Connecting people with nature in Ontario's Mississippi Valley
Mississippi River at Pakenham

Press Release

Mississippi Valley Field Naturalists

Environmental Issues Committee

May 2, 2013

Field naturalists to launch campaign to reduce local use of plastic bags

Canadians use up to 9 billion plastic bags each year and in view of the impact these bags have on the natural environment, the Mississippi Valley Field Naturalists (MVFN) have developed a campaign to help reduce their use in our local area. Organized by the MVFN’s Environmental Issues Committee, chaired by Blakeney resident Theresa Peluso, the campaign will be launched in our communities in early May and will include distribution of a fact sheet on the issue, a survey of current users and distributors of plastic bags, a poster contest for schools, and the publication of a concluding report on the campaign.

MVFN has ample reason to be concerned. Plastic bags have a very significant impact on the natural environment when they are disposed of. Did you know that if you tied together every plastic bag we use annually in Canada, the chain would circle the globe fifty-five times? Many bags end up in our watershed, plugging drains and sewers and creating an unsightly mess. Worse still however, they cause great harm to wildlife. Birds get tangled up in them, especially water birds; turtles and other mammals ingest them; whales and dolphins confuse them for jelly fish and gobble them up. Some fish think they are frog eggs and eat them. The result is usually suffocation or acute indigestion leading to death.

Masses of plastic bags are strewn all around the countryside. Not necessarily dumped or discarded by people, a large amount of plastic becomes wind-borne from landfill and construction sites. Canadian plastic bags have been found as far away as Scotland. Flotillas of plastic bags are found in the middle of our oceans and ocean currents slowly carry them to other shores. Plastic bags are made from non-renewable petroleum products. Every piece of plastic ever made in our lifetime, still exists! The bags do not decompose; they photodegrade. The sun’s rays eventually break them down into small toxic pieces, but these contaminate soil and water and get into our food chain when animals ingest them.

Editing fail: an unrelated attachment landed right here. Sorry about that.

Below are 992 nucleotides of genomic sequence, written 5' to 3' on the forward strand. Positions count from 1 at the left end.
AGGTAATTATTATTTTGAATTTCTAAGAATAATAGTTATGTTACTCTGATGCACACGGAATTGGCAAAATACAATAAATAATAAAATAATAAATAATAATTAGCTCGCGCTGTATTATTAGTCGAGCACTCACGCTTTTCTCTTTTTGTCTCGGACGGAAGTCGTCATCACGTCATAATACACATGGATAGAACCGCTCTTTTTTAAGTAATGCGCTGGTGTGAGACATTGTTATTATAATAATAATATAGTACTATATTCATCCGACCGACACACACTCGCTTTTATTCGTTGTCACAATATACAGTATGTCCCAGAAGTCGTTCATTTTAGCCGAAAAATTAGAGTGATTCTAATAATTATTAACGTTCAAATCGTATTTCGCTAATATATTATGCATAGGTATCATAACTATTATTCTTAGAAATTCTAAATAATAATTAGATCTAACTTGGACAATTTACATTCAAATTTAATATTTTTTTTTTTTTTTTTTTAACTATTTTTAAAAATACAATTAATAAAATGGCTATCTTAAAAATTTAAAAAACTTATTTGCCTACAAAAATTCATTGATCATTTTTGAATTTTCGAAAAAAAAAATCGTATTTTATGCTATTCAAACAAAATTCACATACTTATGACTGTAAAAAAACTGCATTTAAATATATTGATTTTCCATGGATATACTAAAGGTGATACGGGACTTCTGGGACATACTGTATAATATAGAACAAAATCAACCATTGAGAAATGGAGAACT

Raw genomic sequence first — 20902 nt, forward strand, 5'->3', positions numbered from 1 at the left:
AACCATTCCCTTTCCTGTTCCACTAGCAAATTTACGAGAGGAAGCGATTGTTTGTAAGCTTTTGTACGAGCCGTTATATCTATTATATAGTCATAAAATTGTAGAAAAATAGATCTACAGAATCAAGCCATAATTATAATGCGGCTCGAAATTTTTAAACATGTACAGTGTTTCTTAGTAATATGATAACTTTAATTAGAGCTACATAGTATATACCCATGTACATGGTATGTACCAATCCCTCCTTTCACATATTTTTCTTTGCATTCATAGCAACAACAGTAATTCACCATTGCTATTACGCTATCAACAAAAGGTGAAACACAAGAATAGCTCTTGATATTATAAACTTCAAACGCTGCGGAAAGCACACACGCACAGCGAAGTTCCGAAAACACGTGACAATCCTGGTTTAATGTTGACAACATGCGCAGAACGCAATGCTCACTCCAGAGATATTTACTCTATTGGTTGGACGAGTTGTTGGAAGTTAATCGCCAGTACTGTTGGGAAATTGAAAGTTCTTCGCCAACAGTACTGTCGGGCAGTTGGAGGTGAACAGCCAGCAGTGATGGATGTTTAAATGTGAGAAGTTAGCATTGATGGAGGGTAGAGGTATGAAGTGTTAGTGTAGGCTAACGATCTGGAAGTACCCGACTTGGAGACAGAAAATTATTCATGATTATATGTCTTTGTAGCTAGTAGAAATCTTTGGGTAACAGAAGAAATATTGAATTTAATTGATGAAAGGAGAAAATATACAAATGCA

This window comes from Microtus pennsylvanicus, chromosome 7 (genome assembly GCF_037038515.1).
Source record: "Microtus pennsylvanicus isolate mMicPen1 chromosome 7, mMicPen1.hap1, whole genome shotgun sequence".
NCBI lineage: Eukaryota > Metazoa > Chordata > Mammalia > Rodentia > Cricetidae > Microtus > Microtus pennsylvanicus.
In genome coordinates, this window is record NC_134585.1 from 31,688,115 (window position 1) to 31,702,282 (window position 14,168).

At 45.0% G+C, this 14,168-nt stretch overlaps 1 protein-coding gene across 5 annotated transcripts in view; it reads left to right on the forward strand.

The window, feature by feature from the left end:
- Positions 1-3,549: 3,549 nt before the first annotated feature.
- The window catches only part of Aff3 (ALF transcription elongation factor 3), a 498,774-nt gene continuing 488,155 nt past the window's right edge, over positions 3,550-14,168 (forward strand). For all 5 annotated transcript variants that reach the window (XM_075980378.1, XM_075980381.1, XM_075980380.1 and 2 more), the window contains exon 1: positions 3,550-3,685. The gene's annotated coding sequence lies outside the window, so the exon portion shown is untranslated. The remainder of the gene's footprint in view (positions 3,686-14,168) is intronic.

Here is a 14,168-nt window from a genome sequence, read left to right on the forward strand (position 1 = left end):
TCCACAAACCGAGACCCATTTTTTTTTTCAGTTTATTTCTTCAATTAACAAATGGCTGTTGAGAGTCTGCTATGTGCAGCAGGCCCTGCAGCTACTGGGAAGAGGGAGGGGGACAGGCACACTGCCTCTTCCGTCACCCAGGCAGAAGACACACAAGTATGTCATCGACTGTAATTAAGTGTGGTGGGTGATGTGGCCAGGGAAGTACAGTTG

The Mississippi Valley Field Naturalists’ campaign will encourage the use of reusable cloth bags. Another important message will be to avoid purchasing goods packaged in plastic. The campaign will also reach out to local businesses to encourage the use of alternatives to plastic bags. As the campaign unfolds, volunteers will be needed to help with this awareness building. If you would like further information or to get involved with this worthwhile initiative, please contact MVFN’s Environmental Issues Chair, Theresa Peluso at

 

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MVFN's natural history talks take place on 3rd Thursdays, Jan-April and Sept-November, at  Almonte United Church, 106 Elgin St., Almonte, ON. All welcome!

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